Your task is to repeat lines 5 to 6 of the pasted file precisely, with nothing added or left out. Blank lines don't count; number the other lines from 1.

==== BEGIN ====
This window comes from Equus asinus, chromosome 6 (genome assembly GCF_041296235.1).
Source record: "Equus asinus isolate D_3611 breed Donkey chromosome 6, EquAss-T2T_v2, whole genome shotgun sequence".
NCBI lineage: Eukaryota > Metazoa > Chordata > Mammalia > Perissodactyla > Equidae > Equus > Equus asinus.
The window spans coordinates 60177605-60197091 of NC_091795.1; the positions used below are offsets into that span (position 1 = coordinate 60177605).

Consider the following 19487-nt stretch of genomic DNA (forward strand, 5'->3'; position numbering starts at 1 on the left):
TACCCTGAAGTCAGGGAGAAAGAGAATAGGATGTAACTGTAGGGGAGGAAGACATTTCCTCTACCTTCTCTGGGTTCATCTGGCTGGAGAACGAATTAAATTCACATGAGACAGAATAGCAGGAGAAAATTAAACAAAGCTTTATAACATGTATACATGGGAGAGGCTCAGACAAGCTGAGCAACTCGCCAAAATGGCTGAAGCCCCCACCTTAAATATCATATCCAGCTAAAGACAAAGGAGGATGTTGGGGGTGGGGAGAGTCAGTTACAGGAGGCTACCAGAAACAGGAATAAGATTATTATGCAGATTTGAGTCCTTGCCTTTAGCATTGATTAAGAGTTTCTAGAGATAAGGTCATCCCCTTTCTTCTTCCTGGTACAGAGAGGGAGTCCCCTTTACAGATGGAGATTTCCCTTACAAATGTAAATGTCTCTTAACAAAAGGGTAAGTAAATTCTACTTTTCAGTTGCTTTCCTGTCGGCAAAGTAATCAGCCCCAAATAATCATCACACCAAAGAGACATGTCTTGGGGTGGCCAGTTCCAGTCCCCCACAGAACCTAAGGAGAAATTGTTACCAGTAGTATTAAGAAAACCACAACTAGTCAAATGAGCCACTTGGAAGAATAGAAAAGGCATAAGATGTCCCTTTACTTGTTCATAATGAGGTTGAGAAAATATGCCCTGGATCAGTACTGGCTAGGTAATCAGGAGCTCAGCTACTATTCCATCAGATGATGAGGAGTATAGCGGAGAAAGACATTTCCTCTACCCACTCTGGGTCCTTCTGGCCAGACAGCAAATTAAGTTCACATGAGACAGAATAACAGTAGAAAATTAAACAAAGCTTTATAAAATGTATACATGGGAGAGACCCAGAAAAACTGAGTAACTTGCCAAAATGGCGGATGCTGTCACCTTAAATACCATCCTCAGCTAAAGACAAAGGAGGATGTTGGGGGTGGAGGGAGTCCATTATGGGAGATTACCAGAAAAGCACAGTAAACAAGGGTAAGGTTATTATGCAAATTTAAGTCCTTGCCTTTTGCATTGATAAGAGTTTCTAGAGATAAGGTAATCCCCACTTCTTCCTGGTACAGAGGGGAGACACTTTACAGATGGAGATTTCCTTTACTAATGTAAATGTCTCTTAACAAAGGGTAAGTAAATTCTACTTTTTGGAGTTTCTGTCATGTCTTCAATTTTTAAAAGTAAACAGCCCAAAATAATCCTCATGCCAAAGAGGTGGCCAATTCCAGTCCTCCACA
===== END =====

Consider the following 19487-nt stretch of genomic DNA (forward strand, 5'->3'; position numbering starts at 1 on the left):
TACCCTGAAGTCAGGGAGAAAGAGAATAGGATGTAACTGTAGGGGAGGAAGACATTTCCTCTACCTTCTCTGGGTTCATCTGGCTGGAGAACGAATTAAATTCACATGAGACAGAATAGCAGGAGAAAATTAAACAAAGCTTTATAACATGTATACATGGGAGAGGCTCAGACAAGCTGAGCAACTCGCCAAAATGGCTGAAGCCCCCACCTTAAATATCATATCCAGCTAAAGACAAAGGAGGATGTTGGGGGTGGGGAGAGTCAGTTACAGGAGGCTACCAGAAACAGGAATAAGATTATTATGCAGATTTGAGTCCTTGCCTTTAGCATTGATTAAGAGTTTCTAGAGATAAGGTCATCCCCTTTCTTCTTCCTGGTACAGAGAGGGAGTCCCCTTTACAGATGGAGATTTCCCTTACAAATGTAAATGTCTCTTAACAAAAGGGTAAGTAAATTCTACTTTTCAGTTGCTTTCCTGTCGGCAAAGTAATCAGCCCCAAATAATCATCACACCAAAGAGACATGTCTTGGGGTGGCCAGTTCCAGTCCCCCACAGAACCTAAGGAGAAATTGTTACCAGTAGTATTAAGAAAACCACAACTAGTCAAATGAGCCACTTGGAAGAATAGAAAAGGCATAAGATGTCCCTTTACTTGTTCATAATGAGGTTGAGAAAATATGCCCTGGATCAGTACTGGCTAGGTAATCAGGAGCTCAGCTACTATTCCATCAGATGATGAGGAGTATAGCGGAGAAAGACATTTCCTCTACCCACTCTGGGTCCTTCTGGCCAGACAGCAAATTAAGTTCACATGAGACAGAATAACAGTAGAAAATTAAACAAAGCTTTATAAAATGTATACATGGGAGAGACCCAGAAAAACTGAGTAACTTGCCAAAATGGCGGATGCTGTCACCTTAAATACCATCCTCAGCTAAAGACAAAGGAGGATGTTGGGGGTGGAGGGAGTCCATTATGGGAGATTACCAGAAAAGCACAGTAAACAAGGGTAAGGTTATTATGCAAATTTAAGTCCTTGCCTTTTGCATTGATAAGAGTTTCTAGAGATAAGGTAATCCCCACTTCTTCCTGGTACAGAGGGGAGACACTTTACAGATGGAGATTTCCTTTACTAATGTAAATGTCTCTTAACAAAGGGTAAGTAAATTCTACTTTTTGGAGTTTCTGTCATGTCTTCAATTTTTAAAAGTAAACAGCCCAAAATAATCCTCATGCCAAAGAGGTGGCCAATTCCAGTCCTCCACA